Wellness

Father and son in fall leaves Father and son in fall leaves Father and son in fall leaves

Allergies and oral health

Autumn means vibrant leaves and beautiful scenes, but it also brings irritants that make allergies go haywire. All that sniffling, sneezing and mouth breathing can mean trouble for your teeth. Learn how to keep your teeth happy this season so your oral health doesn’t fall behind.

Around September, allergy triggers begin to flourish. One of the most common fall allergens is ragweed pollen. The lovely fall breeze carries it for hundreds of miles, so even if it doesn’t grow near you, it can still cause your allergies to flare up. Autumn also stirs up mold spores and dust mites, which are known to cause common allergic reactions like runny noses and watery eyes.

Woman blowing nose Woman blowing nose Woman blowing nose

While allergies themselves don’t damage teeth, they can indirectly cause mouth problems. One of the most common oral health concerns you might experience is dry mouth. It often appears as a side effect of the antihistamines used to treat allergies or as a result of more frequent mouth breathing your allergies might cause.

Because dry mouth decreases saliva, it can damage teeth and gums. Saliva helps digest food, wash food particles off your teeth, neutralize cavity-causing acids from plaque and more. When you don’t have enough, your risk for tooth decay and periodontal (gum) disease increases.

Woman blowing nose Woman blowing nose Woman blowing nose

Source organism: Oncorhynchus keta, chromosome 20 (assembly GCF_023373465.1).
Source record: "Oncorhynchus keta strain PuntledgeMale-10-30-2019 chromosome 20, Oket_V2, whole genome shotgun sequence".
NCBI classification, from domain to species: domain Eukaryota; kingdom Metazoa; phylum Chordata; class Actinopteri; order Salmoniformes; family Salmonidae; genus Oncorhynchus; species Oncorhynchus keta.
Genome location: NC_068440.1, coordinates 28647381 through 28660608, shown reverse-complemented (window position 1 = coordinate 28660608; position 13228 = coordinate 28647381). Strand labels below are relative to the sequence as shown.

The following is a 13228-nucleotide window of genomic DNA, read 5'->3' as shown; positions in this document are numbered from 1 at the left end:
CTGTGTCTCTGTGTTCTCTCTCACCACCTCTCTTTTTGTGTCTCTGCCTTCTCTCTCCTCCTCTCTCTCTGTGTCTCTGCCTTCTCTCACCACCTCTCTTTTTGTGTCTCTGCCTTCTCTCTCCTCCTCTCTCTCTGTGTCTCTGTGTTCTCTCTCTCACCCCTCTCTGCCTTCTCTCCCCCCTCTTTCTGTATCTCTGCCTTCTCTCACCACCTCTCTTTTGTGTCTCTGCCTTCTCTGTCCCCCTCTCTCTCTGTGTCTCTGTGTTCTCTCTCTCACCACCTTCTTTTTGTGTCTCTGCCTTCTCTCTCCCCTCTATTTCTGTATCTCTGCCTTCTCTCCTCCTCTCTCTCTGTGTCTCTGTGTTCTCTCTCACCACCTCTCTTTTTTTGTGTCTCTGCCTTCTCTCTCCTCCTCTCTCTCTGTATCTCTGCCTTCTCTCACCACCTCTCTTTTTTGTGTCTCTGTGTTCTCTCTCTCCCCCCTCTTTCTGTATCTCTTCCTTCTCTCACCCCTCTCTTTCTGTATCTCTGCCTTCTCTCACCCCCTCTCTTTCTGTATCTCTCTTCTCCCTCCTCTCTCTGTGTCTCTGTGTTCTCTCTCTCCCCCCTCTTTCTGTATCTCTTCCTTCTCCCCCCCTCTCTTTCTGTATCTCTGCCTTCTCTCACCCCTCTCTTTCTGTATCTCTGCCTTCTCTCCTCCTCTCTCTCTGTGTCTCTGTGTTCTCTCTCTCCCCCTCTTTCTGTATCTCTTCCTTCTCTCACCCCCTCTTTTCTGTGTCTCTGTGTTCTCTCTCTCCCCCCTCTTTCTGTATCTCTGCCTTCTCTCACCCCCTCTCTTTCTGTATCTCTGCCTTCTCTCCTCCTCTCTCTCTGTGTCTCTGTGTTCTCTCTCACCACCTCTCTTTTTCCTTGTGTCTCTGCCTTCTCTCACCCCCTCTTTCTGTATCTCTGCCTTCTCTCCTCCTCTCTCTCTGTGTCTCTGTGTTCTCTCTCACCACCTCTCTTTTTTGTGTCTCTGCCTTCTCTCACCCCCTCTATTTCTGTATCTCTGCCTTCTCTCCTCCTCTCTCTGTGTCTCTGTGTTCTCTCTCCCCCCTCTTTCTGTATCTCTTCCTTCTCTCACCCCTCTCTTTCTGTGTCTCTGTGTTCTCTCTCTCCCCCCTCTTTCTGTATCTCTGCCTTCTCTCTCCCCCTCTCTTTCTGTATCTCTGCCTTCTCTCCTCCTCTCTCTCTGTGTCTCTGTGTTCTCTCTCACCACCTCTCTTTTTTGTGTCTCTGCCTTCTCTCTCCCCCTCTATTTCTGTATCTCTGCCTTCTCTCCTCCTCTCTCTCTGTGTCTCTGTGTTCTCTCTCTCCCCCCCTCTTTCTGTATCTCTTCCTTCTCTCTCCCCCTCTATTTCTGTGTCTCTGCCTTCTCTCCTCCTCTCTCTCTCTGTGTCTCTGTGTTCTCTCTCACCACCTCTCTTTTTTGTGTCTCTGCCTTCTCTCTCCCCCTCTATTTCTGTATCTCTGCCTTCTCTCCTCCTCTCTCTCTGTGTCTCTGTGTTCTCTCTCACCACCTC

The good news is that remedies are readily available. Relief can be as simple as drinking more water, chewing sugar-free gum, sucking on sugar-free hard candy and sleeping with a humidifier. If these remedies aren’t working, your dentist might suggest treatments like saliva substitutes or medication.

Dry mouth isn’t the only allergy-related mouth condition. The increase in bacteria associated with post-nasal drip, a common allergy symptom, often leads to bad breath. An uptick in mucous production might also cause pressure in the sinus cavity. Because this area sits above the mouth, allergy sufferers sometimes experience toothaches in their top teeth. If either of these happen to you, visit with your physician who may prescribe a decongestant or anti-inflammatory medication.

Allergies can be a pain, but preventing them from hurting your teeth doesn’t have to be. By knowing what to expect and being proactive about your health, you can stay smiling all autumn long.

Joy - Nothing spreads it quite like a smile Joy - Nothing spreads it quite like a smile Joy - Nothing spreads it quite like a smile